One day, I went to college. I had always wanted to get an English degree, although according to, an English major is #4 of the 10 most worthless college majors. Meh. I did it anyway. I loved every class I took in my major. Maybe someday I'll get an MBA to balance it out.

I tackled an old novel at the beginning of college, a Y.A. about a redhead named Brynda Brandt. It is based on a story I used to tell my sisters at bed time when I was in Junior High. I think I dragged it out for a couple of years because I used to Tom Sawyer them into doing my chores in exchange for story time. I'd always loved the main character, so I compiled my pubescent ramblings into a novel. When I thought it was done, I took it to a couple of writing conference and got some positive feedback regarding my antagonist, but I felt like something was still missing, so I put it aside.

I started writing poems and essays--a lot of essays. And some of them turned out to be quite good--both the poems and the essays. I wrote a response to Walden that I was pretty happy with. I still  pull it out and read it sometimes.

I presented a collection of poetry at the National Undergraduate Literature Conference called "The Cosmological Collection." The next year, one of my lighter poems, called "The Novel's Lament" was chosen for that year's Metaphor:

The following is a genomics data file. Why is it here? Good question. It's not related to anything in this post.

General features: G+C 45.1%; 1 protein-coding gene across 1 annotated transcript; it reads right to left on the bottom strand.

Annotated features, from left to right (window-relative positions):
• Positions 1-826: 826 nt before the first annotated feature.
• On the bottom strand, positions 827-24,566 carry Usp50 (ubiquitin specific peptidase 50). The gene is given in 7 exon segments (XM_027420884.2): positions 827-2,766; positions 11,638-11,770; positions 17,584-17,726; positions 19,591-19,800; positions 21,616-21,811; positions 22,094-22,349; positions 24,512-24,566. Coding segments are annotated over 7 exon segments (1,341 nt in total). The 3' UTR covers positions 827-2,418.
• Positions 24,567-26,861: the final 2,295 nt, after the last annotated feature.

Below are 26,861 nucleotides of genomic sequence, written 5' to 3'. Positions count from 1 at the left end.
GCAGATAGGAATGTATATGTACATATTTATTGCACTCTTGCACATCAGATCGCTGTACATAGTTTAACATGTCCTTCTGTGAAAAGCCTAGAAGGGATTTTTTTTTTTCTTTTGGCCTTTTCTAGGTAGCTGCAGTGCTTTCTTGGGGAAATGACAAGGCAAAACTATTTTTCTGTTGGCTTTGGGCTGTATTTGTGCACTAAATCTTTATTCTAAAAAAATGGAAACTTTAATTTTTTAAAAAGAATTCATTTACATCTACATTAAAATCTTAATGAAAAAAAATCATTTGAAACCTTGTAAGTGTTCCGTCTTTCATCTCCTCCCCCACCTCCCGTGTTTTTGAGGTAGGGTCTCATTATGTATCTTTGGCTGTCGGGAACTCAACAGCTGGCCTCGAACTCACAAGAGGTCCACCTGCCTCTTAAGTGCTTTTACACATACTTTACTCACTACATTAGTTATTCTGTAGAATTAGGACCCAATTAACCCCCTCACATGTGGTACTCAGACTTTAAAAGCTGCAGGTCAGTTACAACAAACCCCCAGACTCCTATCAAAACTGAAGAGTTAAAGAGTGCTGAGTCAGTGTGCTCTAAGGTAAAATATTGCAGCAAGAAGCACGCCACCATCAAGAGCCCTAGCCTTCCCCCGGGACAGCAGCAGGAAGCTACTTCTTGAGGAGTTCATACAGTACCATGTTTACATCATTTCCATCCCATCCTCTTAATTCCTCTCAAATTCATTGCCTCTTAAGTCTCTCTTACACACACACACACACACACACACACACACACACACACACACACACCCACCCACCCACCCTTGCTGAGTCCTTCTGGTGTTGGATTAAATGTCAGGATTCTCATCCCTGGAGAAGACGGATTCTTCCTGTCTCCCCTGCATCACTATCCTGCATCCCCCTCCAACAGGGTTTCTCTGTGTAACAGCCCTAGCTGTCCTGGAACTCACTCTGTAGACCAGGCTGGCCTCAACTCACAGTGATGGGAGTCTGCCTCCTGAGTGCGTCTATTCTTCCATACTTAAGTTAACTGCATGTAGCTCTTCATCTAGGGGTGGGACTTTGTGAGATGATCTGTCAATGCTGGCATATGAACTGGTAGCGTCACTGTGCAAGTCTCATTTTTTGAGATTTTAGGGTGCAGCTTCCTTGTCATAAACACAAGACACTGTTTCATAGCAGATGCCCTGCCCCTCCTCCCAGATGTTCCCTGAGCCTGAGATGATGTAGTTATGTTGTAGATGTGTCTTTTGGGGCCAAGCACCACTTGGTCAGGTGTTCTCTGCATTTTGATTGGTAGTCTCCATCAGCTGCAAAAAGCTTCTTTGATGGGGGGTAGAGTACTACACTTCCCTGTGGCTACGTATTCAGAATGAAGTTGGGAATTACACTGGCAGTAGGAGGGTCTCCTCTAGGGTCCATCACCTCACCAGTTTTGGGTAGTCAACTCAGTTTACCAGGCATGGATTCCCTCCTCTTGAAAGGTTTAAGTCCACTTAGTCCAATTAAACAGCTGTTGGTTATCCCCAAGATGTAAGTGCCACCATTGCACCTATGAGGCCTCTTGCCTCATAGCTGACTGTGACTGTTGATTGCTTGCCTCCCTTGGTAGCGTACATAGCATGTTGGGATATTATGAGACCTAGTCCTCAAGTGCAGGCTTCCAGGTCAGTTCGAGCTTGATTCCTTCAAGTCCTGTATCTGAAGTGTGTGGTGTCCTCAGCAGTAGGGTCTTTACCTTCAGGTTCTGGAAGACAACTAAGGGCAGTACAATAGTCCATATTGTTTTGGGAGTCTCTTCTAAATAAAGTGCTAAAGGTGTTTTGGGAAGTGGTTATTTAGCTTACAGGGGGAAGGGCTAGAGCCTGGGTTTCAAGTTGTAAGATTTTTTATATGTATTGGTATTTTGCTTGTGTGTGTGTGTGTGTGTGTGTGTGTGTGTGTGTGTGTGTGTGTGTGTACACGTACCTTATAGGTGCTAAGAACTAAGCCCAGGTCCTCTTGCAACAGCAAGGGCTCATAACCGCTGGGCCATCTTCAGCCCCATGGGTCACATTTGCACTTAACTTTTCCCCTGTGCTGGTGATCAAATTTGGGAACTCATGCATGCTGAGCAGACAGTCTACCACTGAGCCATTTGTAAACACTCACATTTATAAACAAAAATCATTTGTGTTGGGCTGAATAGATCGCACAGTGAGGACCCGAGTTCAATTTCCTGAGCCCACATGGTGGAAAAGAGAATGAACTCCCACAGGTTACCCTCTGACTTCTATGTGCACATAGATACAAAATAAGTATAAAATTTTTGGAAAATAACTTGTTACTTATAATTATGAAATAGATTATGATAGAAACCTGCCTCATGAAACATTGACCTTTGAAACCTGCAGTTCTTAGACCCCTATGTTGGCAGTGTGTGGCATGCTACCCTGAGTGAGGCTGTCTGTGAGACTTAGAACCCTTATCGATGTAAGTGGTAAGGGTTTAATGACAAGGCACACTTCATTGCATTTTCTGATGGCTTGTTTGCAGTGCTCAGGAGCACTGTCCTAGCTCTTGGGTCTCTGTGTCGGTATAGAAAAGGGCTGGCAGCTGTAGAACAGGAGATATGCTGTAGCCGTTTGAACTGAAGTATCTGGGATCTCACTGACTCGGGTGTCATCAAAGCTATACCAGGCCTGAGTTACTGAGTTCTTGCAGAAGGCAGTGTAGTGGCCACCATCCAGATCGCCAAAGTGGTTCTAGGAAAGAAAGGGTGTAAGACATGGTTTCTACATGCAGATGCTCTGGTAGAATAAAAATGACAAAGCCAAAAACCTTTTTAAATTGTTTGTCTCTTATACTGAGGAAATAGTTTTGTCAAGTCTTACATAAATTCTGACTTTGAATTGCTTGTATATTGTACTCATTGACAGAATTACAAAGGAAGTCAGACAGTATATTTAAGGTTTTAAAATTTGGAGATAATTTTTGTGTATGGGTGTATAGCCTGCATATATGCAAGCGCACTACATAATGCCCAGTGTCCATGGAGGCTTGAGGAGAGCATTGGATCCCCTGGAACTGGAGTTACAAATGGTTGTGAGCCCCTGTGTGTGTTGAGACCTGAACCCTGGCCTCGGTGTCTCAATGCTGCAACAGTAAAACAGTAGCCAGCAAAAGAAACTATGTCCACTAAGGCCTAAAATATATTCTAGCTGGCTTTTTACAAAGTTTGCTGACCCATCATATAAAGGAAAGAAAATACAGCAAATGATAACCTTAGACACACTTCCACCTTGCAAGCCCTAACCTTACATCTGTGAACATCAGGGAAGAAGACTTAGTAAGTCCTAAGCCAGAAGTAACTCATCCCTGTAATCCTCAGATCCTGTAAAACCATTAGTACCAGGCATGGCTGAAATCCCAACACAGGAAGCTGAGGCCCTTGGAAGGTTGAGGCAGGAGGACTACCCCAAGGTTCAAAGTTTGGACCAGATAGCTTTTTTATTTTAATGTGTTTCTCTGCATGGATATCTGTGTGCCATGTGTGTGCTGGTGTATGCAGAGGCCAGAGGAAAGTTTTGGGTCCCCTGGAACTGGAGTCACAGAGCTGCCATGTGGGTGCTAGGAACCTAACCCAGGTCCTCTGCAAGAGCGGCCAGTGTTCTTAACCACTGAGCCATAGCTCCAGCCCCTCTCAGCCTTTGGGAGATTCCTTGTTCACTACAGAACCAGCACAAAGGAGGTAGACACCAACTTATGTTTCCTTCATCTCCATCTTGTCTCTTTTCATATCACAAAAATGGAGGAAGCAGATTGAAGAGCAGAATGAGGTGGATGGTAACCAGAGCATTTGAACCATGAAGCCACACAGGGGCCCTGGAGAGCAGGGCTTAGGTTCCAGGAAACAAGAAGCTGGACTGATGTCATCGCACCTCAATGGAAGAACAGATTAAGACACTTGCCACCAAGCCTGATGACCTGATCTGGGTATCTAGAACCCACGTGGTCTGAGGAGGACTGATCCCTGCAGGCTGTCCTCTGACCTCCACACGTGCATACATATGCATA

The following year, I was editor-in-chief of the publication, so I didn't submit any work, but wrote a precious acknowledgment and laid the book out. My friend Matt Glass, designed the awesome cover. I also presented a collection of poetry at the National Undergraduate Literature Conference called "Love in the Key of B Minor," and won the English Department poetry contest that year with a group of poems that included this one--one of my favorite:

A Sonnet for my Only

In time, with time we’ll find forgotten peace
and rest with arms around its given grace.
Two souls step soft through darkened wait-worn streets,
with you and me remembered on its face

And go, let’s go into the wandering there
imprinted in our now and in our then,
with moments tangled in our longer hair
returning like a lost re-gotten friend

I find, we find for now it aches to wait
the nightmare months that you and I divide,
and to this place it seems we came too late
to have the now that others toss aside

Devotion rests in every waking kiss.
Till time forgives us I remember this.

I also wrote a thrice-weekly humorous column called The Battle of the Sexists, in which I wrote against different guys--we'd pick a point of view and present our gender's point of voice. It was always a good time.

At the end of college, I started working on a science fiction novel called "A Scribble in the Margins." Two years later, I finished it, edited by a handful of people, including a physics professor for accuracy. Fortunately for me, this professor is also well-read and was able to help me out with some character and plot suggestions as well. I know this ending is abrupt, but I suddenly got tired.

Blog off.

Next time: Post-college writing. Now it gets crazy!